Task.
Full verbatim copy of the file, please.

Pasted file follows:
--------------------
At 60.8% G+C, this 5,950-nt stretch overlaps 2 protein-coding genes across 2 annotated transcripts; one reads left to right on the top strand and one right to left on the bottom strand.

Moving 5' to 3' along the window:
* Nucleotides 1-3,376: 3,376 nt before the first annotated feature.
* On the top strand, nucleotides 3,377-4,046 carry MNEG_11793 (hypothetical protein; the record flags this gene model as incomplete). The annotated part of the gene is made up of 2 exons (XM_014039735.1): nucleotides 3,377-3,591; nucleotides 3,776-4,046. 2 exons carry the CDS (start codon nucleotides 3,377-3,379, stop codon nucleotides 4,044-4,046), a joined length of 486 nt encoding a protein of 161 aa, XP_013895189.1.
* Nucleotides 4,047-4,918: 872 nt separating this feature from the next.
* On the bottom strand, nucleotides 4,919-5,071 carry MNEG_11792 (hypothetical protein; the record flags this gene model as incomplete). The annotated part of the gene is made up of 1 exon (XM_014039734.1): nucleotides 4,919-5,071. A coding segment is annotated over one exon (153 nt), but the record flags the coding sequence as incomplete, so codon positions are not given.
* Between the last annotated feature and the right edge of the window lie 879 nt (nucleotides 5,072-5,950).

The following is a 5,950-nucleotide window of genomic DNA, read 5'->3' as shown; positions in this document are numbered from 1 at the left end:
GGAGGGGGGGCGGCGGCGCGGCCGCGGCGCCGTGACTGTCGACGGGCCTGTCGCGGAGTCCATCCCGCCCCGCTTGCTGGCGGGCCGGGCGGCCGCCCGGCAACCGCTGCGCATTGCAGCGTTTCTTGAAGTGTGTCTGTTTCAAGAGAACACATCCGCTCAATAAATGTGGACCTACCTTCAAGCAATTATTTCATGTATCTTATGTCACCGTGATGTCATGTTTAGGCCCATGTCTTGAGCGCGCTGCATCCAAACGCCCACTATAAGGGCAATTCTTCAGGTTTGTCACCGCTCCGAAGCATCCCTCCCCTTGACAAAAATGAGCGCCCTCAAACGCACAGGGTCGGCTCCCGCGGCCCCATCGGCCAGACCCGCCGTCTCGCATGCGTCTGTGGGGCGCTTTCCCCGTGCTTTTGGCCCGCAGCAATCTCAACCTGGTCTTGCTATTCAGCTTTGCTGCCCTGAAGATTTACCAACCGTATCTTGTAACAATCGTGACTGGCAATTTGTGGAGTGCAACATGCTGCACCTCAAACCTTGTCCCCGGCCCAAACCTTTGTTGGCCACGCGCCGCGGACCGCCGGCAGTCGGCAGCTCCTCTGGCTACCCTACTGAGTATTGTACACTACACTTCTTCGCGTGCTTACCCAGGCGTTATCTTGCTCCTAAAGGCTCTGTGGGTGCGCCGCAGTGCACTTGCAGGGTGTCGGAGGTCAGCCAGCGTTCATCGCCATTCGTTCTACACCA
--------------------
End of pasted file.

At 60.8% G+C, this 5,950-nt stretch overlaps 2 protein-coding genes across 2 annotated transcripts; one reads left to right on the top strand and one right to left on the bottom strand.

Moving 5' to 3' along the window:
* Nucleotides 1-3,376: 3,376 nt before the first annotated feature.
* On the top strand, nucleotides 3,377-4,046 carry MNEG_11793 (hypothetical protein; the record flags this gene model as incomplete). The annotated part of the gene is made up of 2 exons (XM_014039735.1): nucleotides 3,377-3,591; nucleotides 3,776-4,046. 2 exons carry the CDS (start codon nucleotides 3,377-3,379, stop codon nucleotides 4,044-4,046), a joined length of 486 nt encoding a protein of 161 aa, XP_013895189.1.
* Nucleotides 4,047-4,918: 872 nt separating this feature from the next.
* On the bottom strand, nucleotides 4,919-5,071 carry MNEG_11792 (hypothetical protein; the record flags this gene model as incomplete). The annotated part of the gene is made up of 1 exon (XM_014039734.1): nucleotides 4,919-5,071. A coding segment is annotated over one exon (153 nt), but the record flags the coding sequence as incomplete, so codon positions are not given.
* Between the last annotated feature and the right edge of the window lie 879 nt (nucleotides 5,072-5,950).

The following is a 5,950-nucleotide window of genomic DNA, read 5'->3' as shown; positions in this document are numbered from 1 at the left end:
GGAGGGGGGGCGGCGGCGCGGCCGCGGCGCCGTGACTGTCGACGGGCCTGTCGCGGAGTCCATCCCGCCCCGCTTGCTGGCGGGCCGGGCGGCCGCCCGGCAACCGCTGCGCATTGCAGCGTTTCTTGAAGTGTGTCTGTTTCAAGAGAACACATCCGCTCAATAAATGTGGACCTACCTTCAAGCAATTATTTCATGTATCTTATGTCACCGTGATGTCATGTTTAGGCCCATGTCTTGAGCGCGCTGCATCCAAACGCCCACTATAAGGGCAATTCTTCAGGTTTGTCACCGCTCCGAAGCATCCCTCCCCTTGACAAAAATGAGCGCCCTCAAACGCACAGGGTCGGCTCCCGCGGCCCCATCGGCCAGACCCGCCGTCTCGCATGCGTCTGTGGGGCGCTTTCCCCGTGCTTTTGGCCCGCAGCAATCTCAACCTGGTCTTGCTATTCAGCTTTGCTGCCCTGAAGATTTACCAACCGTATCTTGTAACAATCGTGACTGGCAATTTGTGGAGTGCAACATGCTGCACCTCAAACCTTGTCCCCGGCCCAAACCTTTGTTGGCCACGCGCCGCGGACCGCCGGCAGTCGGCAGCTCCTCTGGCTACCCTACTGAGTATTGTACACTACACTTCTTCGCGTGCTTACCCAGGCGTTATCTTGCTCCTAAAGGCTCTGTGGGTGCGCCGCAGTGCACTTGCAGGGTGTCGGAGGTCAGCCAGCGTTCATCGCCATTCGTTCTACACCA